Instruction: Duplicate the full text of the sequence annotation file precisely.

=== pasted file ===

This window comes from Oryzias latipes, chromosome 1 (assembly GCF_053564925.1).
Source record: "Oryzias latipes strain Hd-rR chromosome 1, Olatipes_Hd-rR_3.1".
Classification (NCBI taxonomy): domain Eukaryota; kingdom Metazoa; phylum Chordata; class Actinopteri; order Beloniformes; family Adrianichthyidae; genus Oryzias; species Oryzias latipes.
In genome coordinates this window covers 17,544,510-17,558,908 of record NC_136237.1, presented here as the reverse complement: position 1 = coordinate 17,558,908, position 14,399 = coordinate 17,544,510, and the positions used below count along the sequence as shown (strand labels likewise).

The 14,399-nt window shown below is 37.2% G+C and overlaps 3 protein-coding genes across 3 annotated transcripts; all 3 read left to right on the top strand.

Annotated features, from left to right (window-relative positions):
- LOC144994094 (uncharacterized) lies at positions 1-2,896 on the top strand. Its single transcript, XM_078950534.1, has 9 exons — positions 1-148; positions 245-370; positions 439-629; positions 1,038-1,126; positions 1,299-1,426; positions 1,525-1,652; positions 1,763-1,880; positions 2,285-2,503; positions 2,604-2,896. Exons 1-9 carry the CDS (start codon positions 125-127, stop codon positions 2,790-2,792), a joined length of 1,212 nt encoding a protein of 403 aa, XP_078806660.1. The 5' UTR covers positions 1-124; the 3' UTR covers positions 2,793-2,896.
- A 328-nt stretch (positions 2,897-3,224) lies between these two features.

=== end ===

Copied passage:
This window comes from Oryzias latipes, chromosome 1 (assembly GCF_053564925.1).
Source record: "Oryzias latipes strain Hd-rR chromosome 1, Olatipes_Hd-rR_3.1".
Classification (NCBI taxonomy): domain Eukaryota; kingdom Metazoa; phylum Chordata; class Actinopteri; order Beloniformes; family Adrianichthyidae; genus Oryzias; species Oryzias latipes.
In genome coordinates this window covers 17,544,510-17,558,908 of record NC_136237.1, presented here as the reverse complement: position 1 = coordinate 17,558,908, position 14,399 = coordinate 17,544,510, and the positions used below count along the sequence as shown (strand labels likewise).

The 14,399-nt window shown below is 37.2% G+C and overlaps 3 protein-coding genes across 3 annotated transcripts; all 3 read left to right on the top strand.

Annotated features, from left to right (window-relative positions):
- LOC144994094 (uncharacterized) lies at positions 1-2,896 on the top strand. Its single transcript, XM_078950534.1, has 9 exons — positions 1-148; positions 245-370; positions 439-629; positions 1,038-1,126; positions 1,299-1,426; positions 1,525-1,652; positions 1,763-1,880; positions 2,285-2,503; positions 2,604-2,896. Exons 1-9 carry the CDS (start codon positions 125-127, stop codon positions 2,790-2,792), a joined length of 1,212 nt encoding a protein of 403 aa, XP_078806660.1. The 5' UTR covers positions 1-124; the 3' UTR covers positions 2,793-2,896.
- A 328-nt stretch (positions 2,897-3,224) lies between these two features.